by Janani Balasubramanian
1996 was a big year.
I was living in a small town in Ohio
so white the snow
didn’t bother to fall come winter,
but it was the nineties
I was a five-year-old brown girl
I had a closet full of neon leggings
and the comic books to match.
I first read the Mahabharat,
the longest ancient Hindu epic ever
in a comic book.
In the version I got,
All the gods were white people.
All the bad guys were Muslim.
All the women were helpless.
The rest of us were blue
like darkness doesn’t have its own ink yet,
like India was printed as one big colonial afterimage.
The Mahabharat is full of war and sex and gambling,
like any good national epic.
And at the heart of all the conflict is a beautiful woman,
like any good national epic.
Her name was Draupadi.
In real life, she wasn’t blue like in the comics,
she was dark as soot,
She appears when we’re not looking
her parents only wanted a boy to do all the fighting,
as tends to be the case
and he steps out of the fire sacrifice
fully dressed in battle gear,
white like hot fire and violently masculine
then suddenly from the ashy remains
here comes Draupadi so dark
reflectance never had a chance.
she was invisible in the night
with eyes like lotus leaves
and hips to match.
Draupadi has always pissed me off.
See the way I figured when you are at the heart
of all the violent destiny
unfolding in your universe
you can do something more than letting it happen.
When I started taking testosterone,
I had nightmares about all the angry men in my life,
all the tears of my many, many mothers,
all the ways they are afraid,
all the ways I should attempt to find some rest
in my body.
And I am always dressed in my battle gear,
what I mean when I say
I am always dressed to kill.
My narrative white like hot fire, and violently masculine.
I remember how Draupadi was won,
an arrow in a live fish,
anxious beating heart
contracted until the opening
one shot piercing willing muscle.
And then there is a gutted fish
and a warrior dynasty flaring all over the ceiling.
Four millennia later,
would paint the Sistine chapel red—arrow and fish
becoming Adam and god
the holy reinvention of manhood
proving itself on contact.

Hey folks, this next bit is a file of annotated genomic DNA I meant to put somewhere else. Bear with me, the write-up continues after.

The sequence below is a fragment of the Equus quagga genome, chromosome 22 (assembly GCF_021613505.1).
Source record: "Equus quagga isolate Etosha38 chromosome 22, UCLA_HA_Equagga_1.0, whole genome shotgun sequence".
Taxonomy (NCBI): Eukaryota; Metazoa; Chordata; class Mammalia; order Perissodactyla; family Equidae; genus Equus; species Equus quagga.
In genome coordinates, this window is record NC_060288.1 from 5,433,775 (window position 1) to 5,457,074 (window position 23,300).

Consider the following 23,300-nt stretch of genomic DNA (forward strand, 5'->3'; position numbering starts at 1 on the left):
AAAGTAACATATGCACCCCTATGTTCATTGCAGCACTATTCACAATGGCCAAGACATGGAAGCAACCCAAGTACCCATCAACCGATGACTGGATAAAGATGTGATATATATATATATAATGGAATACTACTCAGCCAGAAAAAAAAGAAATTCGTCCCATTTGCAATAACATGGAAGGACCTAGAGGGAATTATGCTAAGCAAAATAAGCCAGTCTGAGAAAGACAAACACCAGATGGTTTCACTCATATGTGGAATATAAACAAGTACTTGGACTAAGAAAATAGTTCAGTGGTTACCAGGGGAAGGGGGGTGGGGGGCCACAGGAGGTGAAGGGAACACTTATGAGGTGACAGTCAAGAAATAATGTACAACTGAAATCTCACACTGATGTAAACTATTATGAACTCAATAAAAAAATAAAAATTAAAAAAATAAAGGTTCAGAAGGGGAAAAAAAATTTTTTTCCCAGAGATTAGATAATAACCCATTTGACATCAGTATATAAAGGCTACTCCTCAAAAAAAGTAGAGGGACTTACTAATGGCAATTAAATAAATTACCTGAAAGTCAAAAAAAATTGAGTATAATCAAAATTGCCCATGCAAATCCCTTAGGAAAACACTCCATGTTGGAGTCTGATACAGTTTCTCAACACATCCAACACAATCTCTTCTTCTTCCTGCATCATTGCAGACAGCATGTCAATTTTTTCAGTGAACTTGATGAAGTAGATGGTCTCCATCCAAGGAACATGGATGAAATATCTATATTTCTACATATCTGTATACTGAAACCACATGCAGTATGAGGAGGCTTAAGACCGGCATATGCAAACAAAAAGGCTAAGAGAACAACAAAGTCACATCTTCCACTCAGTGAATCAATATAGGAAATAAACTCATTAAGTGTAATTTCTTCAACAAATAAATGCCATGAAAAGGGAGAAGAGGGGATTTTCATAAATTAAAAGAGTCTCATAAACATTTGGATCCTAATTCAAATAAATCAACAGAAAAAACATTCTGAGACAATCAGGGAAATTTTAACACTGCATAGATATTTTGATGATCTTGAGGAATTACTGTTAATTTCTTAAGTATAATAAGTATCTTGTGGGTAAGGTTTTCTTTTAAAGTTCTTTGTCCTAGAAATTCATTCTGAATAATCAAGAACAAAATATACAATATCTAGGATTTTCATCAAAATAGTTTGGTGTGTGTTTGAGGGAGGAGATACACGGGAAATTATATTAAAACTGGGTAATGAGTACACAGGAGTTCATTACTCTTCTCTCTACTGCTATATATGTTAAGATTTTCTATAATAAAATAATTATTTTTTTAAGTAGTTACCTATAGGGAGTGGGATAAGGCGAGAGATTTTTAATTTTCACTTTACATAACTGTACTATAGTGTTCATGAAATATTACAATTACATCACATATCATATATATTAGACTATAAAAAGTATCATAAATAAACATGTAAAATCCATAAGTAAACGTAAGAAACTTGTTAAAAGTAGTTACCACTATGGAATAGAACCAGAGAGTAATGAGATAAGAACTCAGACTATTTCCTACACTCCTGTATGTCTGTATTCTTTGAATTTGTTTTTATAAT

I remember how Draupadi was lost,
how the oldest of her five husbands
threw his dice
and gambled his kingdom away
and finally as a last ditch
risked his wife because
some of us have those high stakes bodies.
When Draupadi’s new captors tugged at her clothing,
I remember her soft praying hands,
the gods letting her sari stretch infinite
not like magic like resistance:
the boundless, uncontainable suffering of a dark queen.
What if instead of contemplating the contexts of each of our fates?
What if we both got lifted?
What if we didn’t give a fuck?
What if we weren’t building from the ashes of all this burning manhood?
What if we got ourselves a spaceship and got naked in the dark?
What would it mean to be darkness and get naked?
What if we flew to the part of the cosmos
where gravity is only a suggestion,
where we are both something like refusal
flashes of pink in a black whole.
Draupadi, what if darkness could just love itself?
What if we
stayed together as five-year-old brown girls
huddled in the Andromeda Cluster
refusing all the blue lies
we’ve been told about attractive forces,
pressing our own inked bodies
into the cosmic books.
Janani Balasubramanian is a South Asian literary and performance artist based in Brooklyn. Their work deals broadly with themes of empire, desire, microflora, ancestry, apocalypse, and the Future. Janani is one-half of the spoken word duo DarkMatter and a writer at Black Girl Dangerous, an online forum for QTPOC. They’re also an organizer at the Queer Detainee Empowerment Project, which serves queer, trans*, and HIV+ detainees and their families in New York. Janani’s currently working on their first sci-fi novel, H. queerdarkenergy.com